Vanitygen was the first command-line vanity Bitcoin address generator. A few other vanity address generators exist including Vanitygen-plus and VanitySearch.
If you're tired of the random addresses generated by regular Bitcoin clients, you can use a vanity address program to create a more personalized address. For example, you could create an address that starts '1Satoshi' and ask people to send Bitcoin to 1SatoshiHHqnDPRSfiZ5GXJ8Gk9dbjO.
Vanity address programs accept as input a pattern (e.g. 1Bitcoin) and create a public address and private key. The amount of time required to find a given pattern depends on how complex the pattern is, the speed of the computer, whether it is using CPU or GPU, and if you get lucky.
The example below (from 2014) illustrates a session of vanitygen. It takes about 10 seconds to create the new public and private keys using a Core 2 Duo E6600 CPU on x86-64 Linux.
Please note that vanitygen is a legacy program and that the information below is provided for historical purposes.
$ ./vanitygen 1Boat Difficulty: 4476342 Pattern: 1Boat Address: 1BoatSLRHtKNngkdXEeobR76b53LETtpyT Privkey: 5J4XJRyLVgzbXEgh8VNi4qovLzxRftzMd8a18KkdXv4EqAwX3tS
Vanitygen includes components to perform address searching on a CPU (vanitygen) and OpenCL-compatible GPU (oclvanitygen). Both can be built from source and are included in the Windows binary package. Also included is oclvanityminer, the vanity address mining client. Oclvanityminer can be used to automatically claim bounties on sites such as ThePiachu's Vanity Pool.
Current version: 0.22.
Get the source from GitHub. Includes Makefiles for Linux and Mac OS X.
Main discussion at BitcoinTalk.
The latest source doesn't work properly for high-end AMD cards (7XXX and greater). The solution is to change line 459 in oclengine.c from: return quirks; to: return quirks & ~VG_OCL_AMD_BFI_INT;
Windows x86+x64 binaries that solve this problem plus provide support for compressed keys here. PGP signature here. If you have any problems with the binaries, join the relevant BitcoinTalk discussion.
Expected keysearch rate
The table below shows the key search rate one can expect from different hardware. The last five examples, which use GPU processors, were taken from DaveF's list of speeds that can be achieved with the VanitySearch address generator.
|Core i5 750 @2.67 GHz||nVidia GTS 250||1.54 Mkey/s||110% CPU |
|Core2 Duo 6600||nVidia GTX 285||3.5 Mkey/s||100% CPU / 90% GPU |
|Sempron 140||AMD 5830||5.5 Mkey/s||100% CPU / 60% GPU |
|AMD Radeon r7 240||4 Mkey/s|||
|Core i7||AMD 6500M||4.5 Mkey/s||98% GPU|
|nVidia GeForce GTX 680M||14-16 Mkey/s|||
|nVidia GeForce GTX 970||38 Mkey/s|||
|Core i7-4702MQ 2.2GHz||1.09 Mkey/s|
|Core i7-4702MQ 2.2GHz||GeForce GT750M||5.38 Mkey/s|
|AMD Radeon r9 280x||25-35 Mkey/s|
|Sapphire Radeon HD 7970||28Mkey/s|||
|AMD Radeon HD 5870||30 Mkey/s|||
|Asus Strix GTX 970||40Mkey/s|||
|nVidia GeForce GTX 780 Ti (3GB 384-bit GDDR5)||50-60 Mkey/s|||
|Core i5-2500K @ 3.30GHz||AMD RX 480||57-64 Mkey/s||With AMD patch |
|GeForce GTX 1060 3GB (9x128 cores) Grid(72x128)||322 Mkey/s|||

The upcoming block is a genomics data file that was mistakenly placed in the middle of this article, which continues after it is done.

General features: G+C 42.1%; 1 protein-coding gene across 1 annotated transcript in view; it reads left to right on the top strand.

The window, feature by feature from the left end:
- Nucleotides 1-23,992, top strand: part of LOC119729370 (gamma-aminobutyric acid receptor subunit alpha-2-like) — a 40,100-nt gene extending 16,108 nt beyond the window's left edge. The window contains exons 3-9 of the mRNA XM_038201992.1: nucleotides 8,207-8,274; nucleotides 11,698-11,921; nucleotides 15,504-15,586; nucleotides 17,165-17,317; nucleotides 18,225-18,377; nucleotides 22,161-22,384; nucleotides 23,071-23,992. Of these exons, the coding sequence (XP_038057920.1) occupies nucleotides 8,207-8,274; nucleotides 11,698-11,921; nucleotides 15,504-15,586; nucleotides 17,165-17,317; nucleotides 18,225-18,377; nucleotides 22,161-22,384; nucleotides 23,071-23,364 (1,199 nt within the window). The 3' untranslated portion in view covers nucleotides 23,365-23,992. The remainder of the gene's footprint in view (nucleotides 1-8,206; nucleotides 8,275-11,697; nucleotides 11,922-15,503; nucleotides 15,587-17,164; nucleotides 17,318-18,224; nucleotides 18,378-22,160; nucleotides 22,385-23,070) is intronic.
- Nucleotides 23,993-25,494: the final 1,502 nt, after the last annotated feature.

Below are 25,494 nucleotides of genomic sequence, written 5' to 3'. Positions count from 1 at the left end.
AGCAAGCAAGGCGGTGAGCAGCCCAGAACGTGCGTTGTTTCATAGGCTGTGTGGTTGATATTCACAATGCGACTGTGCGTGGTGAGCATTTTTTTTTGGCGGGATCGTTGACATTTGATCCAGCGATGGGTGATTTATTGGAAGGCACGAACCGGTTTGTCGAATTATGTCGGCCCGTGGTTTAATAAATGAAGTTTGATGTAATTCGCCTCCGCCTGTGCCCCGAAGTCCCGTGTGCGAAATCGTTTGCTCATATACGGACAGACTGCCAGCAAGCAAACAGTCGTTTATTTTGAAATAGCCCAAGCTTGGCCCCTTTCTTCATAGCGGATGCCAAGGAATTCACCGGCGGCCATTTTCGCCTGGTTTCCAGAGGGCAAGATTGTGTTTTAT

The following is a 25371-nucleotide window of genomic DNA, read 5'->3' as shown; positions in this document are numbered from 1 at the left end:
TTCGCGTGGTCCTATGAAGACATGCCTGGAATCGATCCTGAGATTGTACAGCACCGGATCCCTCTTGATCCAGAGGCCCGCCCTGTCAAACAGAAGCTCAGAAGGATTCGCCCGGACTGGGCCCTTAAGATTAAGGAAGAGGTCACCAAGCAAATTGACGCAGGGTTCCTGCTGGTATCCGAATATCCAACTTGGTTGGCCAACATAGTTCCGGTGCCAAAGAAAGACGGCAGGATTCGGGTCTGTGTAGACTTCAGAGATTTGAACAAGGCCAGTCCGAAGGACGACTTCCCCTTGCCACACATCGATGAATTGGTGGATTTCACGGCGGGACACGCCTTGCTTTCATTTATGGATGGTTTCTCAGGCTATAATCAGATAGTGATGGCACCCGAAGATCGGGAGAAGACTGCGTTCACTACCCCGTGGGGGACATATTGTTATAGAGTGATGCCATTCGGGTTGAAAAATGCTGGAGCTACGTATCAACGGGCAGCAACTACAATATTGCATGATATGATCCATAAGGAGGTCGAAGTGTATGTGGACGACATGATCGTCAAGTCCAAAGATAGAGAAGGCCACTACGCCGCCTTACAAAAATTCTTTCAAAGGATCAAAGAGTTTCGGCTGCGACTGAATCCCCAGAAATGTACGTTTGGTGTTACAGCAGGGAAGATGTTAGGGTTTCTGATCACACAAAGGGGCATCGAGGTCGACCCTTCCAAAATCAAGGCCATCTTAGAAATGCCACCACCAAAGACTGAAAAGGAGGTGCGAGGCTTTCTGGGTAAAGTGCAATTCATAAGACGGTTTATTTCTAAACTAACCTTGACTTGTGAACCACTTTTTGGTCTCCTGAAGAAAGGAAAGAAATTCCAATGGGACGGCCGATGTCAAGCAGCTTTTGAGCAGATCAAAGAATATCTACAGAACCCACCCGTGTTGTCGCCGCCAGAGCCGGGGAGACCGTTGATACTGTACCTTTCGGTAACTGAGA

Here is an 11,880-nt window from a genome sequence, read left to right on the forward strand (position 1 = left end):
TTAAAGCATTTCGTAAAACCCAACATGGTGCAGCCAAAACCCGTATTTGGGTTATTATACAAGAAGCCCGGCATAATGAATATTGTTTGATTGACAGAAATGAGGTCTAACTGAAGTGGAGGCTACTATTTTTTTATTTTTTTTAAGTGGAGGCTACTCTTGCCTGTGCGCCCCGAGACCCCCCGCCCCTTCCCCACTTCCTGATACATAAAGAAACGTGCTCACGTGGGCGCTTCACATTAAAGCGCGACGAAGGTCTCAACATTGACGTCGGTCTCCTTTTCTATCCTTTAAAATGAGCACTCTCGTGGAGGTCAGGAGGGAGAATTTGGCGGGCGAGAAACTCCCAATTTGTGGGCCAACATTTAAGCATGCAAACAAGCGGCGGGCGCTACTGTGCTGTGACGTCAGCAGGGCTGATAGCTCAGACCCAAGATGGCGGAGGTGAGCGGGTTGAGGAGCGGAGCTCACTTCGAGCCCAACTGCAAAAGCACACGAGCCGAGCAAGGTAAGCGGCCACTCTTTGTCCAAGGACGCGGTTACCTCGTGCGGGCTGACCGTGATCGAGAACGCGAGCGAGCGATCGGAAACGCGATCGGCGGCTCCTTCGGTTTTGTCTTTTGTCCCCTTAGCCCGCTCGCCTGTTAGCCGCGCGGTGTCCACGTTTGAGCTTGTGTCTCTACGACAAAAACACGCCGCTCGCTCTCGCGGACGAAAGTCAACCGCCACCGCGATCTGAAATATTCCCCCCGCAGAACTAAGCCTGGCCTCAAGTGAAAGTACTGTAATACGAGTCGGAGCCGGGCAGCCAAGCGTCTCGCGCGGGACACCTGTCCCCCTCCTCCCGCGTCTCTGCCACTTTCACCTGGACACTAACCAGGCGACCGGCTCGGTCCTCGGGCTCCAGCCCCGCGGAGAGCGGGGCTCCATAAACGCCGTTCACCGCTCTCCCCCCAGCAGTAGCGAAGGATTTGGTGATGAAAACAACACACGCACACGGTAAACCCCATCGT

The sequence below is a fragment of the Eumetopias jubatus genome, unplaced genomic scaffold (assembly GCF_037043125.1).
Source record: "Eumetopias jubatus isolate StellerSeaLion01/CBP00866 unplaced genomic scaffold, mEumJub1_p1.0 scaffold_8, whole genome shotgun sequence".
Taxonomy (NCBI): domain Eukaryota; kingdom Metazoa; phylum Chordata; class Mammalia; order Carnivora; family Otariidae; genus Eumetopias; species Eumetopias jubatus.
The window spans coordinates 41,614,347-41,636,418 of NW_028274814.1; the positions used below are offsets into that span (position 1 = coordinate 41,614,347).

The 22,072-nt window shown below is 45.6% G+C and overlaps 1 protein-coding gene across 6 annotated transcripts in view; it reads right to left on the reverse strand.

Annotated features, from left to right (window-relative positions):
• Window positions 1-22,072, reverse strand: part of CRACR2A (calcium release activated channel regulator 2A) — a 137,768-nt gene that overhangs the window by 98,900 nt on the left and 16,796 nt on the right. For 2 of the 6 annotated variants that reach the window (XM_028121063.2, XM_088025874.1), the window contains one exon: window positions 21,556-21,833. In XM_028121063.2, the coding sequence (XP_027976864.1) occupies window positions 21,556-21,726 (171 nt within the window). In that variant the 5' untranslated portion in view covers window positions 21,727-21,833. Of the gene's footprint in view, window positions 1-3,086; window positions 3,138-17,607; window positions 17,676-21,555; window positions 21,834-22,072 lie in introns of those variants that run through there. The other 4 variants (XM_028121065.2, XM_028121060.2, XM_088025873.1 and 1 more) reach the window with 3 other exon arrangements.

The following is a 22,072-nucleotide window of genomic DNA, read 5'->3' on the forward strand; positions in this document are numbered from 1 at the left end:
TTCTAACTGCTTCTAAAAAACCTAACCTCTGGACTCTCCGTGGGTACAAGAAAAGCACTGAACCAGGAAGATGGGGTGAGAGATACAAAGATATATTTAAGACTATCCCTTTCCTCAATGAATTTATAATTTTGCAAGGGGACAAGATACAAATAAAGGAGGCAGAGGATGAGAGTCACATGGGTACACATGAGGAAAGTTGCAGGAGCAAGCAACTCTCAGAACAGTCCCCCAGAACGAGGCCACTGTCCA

|GeForce GTX 1080 Ti (28x128 cores) Grid(224x128)||896 Mkey/s|||
|EVGA RTX 2080 XC ULTRA||1425 Mkey/s|||
|GPU #0 Tesla V100-SXM2-16GB (80x64 cores) Grid(640x128)||1815 Mkey/s|||
|GPU #0 GeForce RTX 2080 SUPER (48x64 cores) Grid(384x256)||2002 Mkey/s|||
Difficulty of finding a vanity address
The difficult of discovering a Bitcoin vanity address depends on its exact structure (what are the leading letters or numbers) and how likely such an output is given the algorithms involved, which can consist of several pivots where the difficulty suddenly changes.
|1QLbz6||259,627,881||This vanity is alphabetically located before a major pivot, the RIPEMD160 hash value of 0xFFFFFFFFFFFFFFFFFFFFFFFFFFFFFFFFFFFFFFFF (address: 1QLbz7JHiBTspS962RLKV8GndWFwi5j6Qr).|
|1QLbz7||837,596,142||This vanity is partially after a pivot and thus the difficulty increases.|
|1QLbz7JHiBTspS962RLKV8GndWG||1.6489E+47||After a major pivot and 59 times as difficult as the 'E' vanity.|
|1aaaaa||15,318,045,009||After various pivots and subsequently more difficult.|
|1abcdef||888,446,610,539||Six characters case sensitive starting with a lower case character.|
|111111||1,099,511,627,776||A special case: leading number 1 (one) is especially difficult.|
|1abcdefg||51,529,903,411,245||Seven characters case sensitive starting with a lower case character.|
|1abcdefgh||2,988,734,397,852,220||Eight characters case sensitive starting with a lower case character.|
Using a vanity address generator to try to attack addresses
You might think that you would be able to find the private key for a given address by running a vanity address generator. In practice, this is considered impossible. Given that the difficulty increases exponentially the longer your vanity is, so does the average time required to find that vanity. The table below shows how an increasingly complex vanity affects the difficulty and average time required to find a match only for that vanity, let alone the full address, for a machine capable of looking through one million keys per second.
|1Bitc||4,476,342 (4.48E+6)||< 10s|
|1Bitco||259,627,881 (2.6E+8)||3 minutes|
|1Bitcoi||15,058,417,127 (1.506E+10)||3 hours|
|1BitcoinEaterAddressDontSend||1.6209E+47||3.3E+33 or 3.3 decillion years.|
Outsourcing vanity address generation
The standard way to generate a vanity address is to calculate it yourself by downloading the program and then running it on your system. However, for longer prefixes, you are unlikely to have enough computational resources or time to calculate them. In these cases, you can outsource your vanity address generation to a Bitcoin Vanity Generation Website. A good idea is to use split-key address generation.